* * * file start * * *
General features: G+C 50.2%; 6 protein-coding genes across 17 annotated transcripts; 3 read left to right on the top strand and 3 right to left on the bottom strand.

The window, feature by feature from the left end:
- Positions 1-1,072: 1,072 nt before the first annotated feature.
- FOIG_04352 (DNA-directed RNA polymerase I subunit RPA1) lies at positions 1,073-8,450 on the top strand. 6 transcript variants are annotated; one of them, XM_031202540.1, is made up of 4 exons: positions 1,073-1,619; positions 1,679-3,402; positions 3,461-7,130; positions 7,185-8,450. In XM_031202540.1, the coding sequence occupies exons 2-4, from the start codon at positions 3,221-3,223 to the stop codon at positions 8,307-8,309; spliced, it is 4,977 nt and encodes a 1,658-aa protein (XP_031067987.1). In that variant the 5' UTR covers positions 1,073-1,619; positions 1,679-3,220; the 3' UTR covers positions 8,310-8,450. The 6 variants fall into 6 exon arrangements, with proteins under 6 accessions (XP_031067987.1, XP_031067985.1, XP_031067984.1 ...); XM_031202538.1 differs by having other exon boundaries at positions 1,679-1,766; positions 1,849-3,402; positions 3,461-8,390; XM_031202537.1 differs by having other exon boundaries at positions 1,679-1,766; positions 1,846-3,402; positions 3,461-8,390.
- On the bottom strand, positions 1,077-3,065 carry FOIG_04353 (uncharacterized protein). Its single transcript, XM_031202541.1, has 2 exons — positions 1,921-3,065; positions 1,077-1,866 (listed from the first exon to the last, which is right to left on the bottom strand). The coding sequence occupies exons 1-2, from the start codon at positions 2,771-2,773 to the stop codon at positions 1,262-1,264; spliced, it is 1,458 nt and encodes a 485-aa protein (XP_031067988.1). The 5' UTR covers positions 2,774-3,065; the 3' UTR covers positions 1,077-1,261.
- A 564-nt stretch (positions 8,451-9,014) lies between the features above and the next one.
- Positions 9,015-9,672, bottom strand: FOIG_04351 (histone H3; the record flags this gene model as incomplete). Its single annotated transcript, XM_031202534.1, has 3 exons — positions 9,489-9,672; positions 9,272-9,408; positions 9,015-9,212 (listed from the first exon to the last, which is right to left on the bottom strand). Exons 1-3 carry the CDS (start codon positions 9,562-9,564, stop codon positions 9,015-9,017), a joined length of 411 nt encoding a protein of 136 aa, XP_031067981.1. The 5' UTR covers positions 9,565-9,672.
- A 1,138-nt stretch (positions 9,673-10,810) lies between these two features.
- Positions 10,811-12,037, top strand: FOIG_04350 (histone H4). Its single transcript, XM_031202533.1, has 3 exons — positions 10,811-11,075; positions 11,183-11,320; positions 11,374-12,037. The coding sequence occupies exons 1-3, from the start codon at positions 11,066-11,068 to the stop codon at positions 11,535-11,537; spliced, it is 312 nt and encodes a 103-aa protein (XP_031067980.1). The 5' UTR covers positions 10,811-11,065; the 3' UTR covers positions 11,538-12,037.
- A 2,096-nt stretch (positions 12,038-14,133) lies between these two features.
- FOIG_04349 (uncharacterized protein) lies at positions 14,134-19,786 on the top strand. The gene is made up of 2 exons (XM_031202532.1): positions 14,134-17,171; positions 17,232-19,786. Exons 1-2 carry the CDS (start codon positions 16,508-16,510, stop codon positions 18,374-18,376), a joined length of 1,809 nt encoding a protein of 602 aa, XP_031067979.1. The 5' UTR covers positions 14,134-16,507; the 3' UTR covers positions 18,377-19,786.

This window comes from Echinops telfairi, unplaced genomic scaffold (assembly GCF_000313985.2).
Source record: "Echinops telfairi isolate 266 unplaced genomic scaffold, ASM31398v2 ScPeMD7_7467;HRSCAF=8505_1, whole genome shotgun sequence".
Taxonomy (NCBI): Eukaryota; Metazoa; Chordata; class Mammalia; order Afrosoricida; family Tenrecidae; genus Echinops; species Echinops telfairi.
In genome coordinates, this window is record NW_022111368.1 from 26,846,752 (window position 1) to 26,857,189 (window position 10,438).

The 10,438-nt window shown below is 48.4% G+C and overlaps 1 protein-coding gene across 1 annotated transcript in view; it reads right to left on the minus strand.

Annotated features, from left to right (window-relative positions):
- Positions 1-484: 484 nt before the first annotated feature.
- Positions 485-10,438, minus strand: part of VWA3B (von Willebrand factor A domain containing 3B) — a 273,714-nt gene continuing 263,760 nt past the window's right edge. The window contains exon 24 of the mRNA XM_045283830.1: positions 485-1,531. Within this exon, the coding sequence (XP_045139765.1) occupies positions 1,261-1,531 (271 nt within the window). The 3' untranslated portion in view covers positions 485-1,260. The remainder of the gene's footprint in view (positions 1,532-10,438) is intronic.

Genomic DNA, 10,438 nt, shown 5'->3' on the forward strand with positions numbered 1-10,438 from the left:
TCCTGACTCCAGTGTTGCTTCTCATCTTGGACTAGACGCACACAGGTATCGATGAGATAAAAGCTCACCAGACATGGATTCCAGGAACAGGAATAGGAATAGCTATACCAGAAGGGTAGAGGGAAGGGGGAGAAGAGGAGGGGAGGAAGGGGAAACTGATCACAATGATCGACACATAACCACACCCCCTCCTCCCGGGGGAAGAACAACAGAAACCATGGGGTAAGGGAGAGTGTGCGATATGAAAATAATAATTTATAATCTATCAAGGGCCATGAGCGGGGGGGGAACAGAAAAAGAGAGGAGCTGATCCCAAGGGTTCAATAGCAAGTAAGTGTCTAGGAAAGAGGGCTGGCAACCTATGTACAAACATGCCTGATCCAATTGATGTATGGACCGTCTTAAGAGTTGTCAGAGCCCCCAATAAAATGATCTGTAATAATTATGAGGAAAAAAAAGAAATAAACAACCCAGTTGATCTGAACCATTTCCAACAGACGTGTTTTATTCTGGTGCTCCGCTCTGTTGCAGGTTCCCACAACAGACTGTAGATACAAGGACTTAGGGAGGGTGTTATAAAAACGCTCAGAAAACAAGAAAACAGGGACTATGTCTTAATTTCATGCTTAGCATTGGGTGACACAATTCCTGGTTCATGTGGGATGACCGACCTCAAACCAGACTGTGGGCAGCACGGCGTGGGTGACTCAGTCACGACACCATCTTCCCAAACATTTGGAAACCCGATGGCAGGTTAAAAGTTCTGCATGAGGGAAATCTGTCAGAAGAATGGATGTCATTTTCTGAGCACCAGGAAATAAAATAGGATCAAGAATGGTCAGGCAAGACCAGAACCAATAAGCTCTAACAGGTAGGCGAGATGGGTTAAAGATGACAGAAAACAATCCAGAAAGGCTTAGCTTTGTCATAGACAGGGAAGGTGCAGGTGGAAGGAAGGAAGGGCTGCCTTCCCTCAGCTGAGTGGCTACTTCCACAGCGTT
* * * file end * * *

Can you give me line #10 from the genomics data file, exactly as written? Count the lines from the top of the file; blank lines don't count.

- A 2,096-nt stretch (positions 12,038-14,133) lies between these two features.